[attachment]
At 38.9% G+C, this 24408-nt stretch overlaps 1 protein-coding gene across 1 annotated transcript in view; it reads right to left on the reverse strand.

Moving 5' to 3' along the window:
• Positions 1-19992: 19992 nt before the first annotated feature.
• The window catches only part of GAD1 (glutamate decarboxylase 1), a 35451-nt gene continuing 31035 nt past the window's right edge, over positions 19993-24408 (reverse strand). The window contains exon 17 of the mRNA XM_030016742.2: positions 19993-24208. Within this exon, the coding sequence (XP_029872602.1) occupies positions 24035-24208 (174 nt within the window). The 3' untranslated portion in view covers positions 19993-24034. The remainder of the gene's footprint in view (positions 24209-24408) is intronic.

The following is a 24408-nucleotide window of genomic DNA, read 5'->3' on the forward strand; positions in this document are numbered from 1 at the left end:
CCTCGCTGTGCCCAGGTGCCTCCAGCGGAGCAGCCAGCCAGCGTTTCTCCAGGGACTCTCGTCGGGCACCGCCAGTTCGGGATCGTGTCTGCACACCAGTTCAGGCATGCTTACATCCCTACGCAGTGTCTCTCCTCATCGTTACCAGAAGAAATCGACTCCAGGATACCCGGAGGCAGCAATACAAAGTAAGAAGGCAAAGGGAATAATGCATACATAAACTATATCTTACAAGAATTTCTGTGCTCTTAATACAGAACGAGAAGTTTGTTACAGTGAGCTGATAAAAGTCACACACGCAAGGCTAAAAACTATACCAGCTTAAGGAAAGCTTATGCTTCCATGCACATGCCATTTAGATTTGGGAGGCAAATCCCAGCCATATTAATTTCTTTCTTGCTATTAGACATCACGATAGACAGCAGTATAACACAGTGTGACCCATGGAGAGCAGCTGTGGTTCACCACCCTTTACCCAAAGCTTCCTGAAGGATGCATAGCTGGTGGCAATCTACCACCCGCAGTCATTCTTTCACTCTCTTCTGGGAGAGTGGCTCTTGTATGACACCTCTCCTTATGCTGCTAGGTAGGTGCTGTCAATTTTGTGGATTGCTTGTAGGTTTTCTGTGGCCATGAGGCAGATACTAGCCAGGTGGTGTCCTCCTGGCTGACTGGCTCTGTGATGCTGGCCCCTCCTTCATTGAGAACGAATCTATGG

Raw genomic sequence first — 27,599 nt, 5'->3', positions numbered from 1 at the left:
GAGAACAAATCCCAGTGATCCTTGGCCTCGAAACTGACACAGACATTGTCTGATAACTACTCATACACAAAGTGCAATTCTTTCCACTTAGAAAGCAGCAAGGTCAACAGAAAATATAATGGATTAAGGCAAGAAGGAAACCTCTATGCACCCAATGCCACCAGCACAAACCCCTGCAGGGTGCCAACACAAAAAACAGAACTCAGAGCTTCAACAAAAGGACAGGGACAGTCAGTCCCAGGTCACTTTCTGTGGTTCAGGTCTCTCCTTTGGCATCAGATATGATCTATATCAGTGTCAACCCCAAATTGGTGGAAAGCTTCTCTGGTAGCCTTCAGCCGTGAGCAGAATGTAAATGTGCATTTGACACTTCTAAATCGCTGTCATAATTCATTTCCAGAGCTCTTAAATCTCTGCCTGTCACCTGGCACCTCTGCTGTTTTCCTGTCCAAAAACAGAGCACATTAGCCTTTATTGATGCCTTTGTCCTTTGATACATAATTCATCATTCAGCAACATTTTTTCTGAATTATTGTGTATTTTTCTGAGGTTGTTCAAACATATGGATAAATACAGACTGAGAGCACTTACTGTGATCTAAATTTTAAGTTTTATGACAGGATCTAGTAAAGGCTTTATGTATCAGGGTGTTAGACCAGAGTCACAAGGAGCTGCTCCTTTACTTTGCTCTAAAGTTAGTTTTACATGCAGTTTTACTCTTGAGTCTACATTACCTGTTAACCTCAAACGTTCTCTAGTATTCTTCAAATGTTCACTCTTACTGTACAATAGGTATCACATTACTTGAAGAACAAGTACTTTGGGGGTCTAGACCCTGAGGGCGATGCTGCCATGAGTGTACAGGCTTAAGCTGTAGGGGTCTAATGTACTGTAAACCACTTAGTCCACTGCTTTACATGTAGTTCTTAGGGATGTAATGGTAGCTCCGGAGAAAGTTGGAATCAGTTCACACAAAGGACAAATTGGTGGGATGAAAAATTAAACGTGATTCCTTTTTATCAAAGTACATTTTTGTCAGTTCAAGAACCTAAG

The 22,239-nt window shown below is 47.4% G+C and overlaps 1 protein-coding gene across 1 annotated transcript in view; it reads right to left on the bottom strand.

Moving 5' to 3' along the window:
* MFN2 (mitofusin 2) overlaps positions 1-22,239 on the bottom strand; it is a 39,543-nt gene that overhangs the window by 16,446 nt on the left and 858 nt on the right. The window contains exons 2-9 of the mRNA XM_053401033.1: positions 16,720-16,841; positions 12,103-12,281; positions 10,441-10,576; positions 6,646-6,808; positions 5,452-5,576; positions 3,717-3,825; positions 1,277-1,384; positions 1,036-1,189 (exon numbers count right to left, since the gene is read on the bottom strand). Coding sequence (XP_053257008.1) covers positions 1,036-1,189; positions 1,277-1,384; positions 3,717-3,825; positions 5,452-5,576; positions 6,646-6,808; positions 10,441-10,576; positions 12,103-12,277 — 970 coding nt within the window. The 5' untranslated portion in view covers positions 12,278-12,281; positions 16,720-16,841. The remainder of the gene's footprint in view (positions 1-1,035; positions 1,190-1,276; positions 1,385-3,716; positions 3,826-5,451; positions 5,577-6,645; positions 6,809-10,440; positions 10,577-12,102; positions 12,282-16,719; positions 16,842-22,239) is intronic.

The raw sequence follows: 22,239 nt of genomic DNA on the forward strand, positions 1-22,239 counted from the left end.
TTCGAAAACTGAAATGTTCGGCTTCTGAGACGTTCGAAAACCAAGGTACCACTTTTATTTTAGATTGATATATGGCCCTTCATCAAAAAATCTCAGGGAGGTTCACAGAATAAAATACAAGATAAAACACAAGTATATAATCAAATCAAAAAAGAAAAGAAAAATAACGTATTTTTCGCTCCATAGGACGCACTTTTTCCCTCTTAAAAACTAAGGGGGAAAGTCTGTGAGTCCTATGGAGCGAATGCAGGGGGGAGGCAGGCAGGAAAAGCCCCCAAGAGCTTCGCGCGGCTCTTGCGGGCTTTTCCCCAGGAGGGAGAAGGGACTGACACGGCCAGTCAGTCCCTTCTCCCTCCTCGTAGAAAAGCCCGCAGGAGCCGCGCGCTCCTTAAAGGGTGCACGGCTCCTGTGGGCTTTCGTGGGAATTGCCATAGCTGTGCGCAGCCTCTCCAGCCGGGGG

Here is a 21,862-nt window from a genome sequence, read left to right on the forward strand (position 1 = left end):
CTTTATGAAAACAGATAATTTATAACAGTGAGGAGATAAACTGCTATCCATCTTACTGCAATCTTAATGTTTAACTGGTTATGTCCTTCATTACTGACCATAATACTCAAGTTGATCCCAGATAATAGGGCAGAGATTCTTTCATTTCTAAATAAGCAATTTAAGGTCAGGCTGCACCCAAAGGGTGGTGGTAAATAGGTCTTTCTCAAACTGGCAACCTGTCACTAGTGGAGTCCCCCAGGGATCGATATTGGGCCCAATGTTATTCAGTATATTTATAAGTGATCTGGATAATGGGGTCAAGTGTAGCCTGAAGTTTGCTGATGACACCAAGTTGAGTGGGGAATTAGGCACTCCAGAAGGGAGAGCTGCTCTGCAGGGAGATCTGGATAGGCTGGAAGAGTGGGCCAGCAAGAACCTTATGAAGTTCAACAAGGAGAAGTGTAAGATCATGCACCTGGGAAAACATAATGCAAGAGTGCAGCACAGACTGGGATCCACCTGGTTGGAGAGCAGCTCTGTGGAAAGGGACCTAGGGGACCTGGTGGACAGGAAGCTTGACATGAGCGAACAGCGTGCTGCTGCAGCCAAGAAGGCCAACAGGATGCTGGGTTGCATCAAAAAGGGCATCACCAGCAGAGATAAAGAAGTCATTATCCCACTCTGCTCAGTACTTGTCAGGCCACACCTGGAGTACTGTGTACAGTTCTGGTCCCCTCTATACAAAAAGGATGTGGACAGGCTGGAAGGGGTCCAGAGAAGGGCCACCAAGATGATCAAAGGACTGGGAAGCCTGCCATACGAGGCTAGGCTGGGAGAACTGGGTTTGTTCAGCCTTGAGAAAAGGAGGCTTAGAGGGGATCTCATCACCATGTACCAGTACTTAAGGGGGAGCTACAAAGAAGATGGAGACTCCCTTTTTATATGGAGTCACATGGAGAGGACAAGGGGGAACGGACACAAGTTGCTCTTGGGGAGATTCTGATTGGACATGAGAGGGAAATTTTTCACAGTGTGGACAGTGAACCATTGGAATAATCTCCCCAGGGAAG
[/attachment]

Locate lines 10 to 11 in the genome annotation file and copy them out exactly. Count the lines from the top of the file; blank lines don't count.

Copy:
Moving 5' to 3' along the window:
* MFN2 (mitofusin 2) overlaps positions 1-22,239 on the bottom strand; it is a 39,543-nt gene that overhangs the window by 16,446 nt on the left and 858 nt on the right. The window contains exons 2-9 of the mRNA XM_053401033.1: positions 16,720-16,841; positions 12,103-12,281; positions 10,441-10,576; positions 6,646-6,808; positions 5,452-5,576; positions 3,717-3,825; positions 1,277-1,384; positions 1,036-1,189 (exon numbers count right to left, since the gene is read on the bottom strand). Coding sequence (XP_053257008.1) covers positions 1,036-1,189; positions 1,277-1,384; positions 3,717-3,825; positions 5,452-5,576; positions 6,646-6,808; positions 10,441-10,576; positions 12,103-12,277 — 970 coding nt within the window. The 5' untranslated portion in view covers positions 12,278-12,281; positions 16,720-16,841. The remainder of the gene's footprint in view (positions 1-1,035; positions 1,190-1,276; positions 1,385-3,716; positions 3,826-5,451; positions 5,577-6,645; positions 6,809-10,440; positions 10,577-12,102; positions 12,282-16,719; positions 16,842-22,239) is intronic.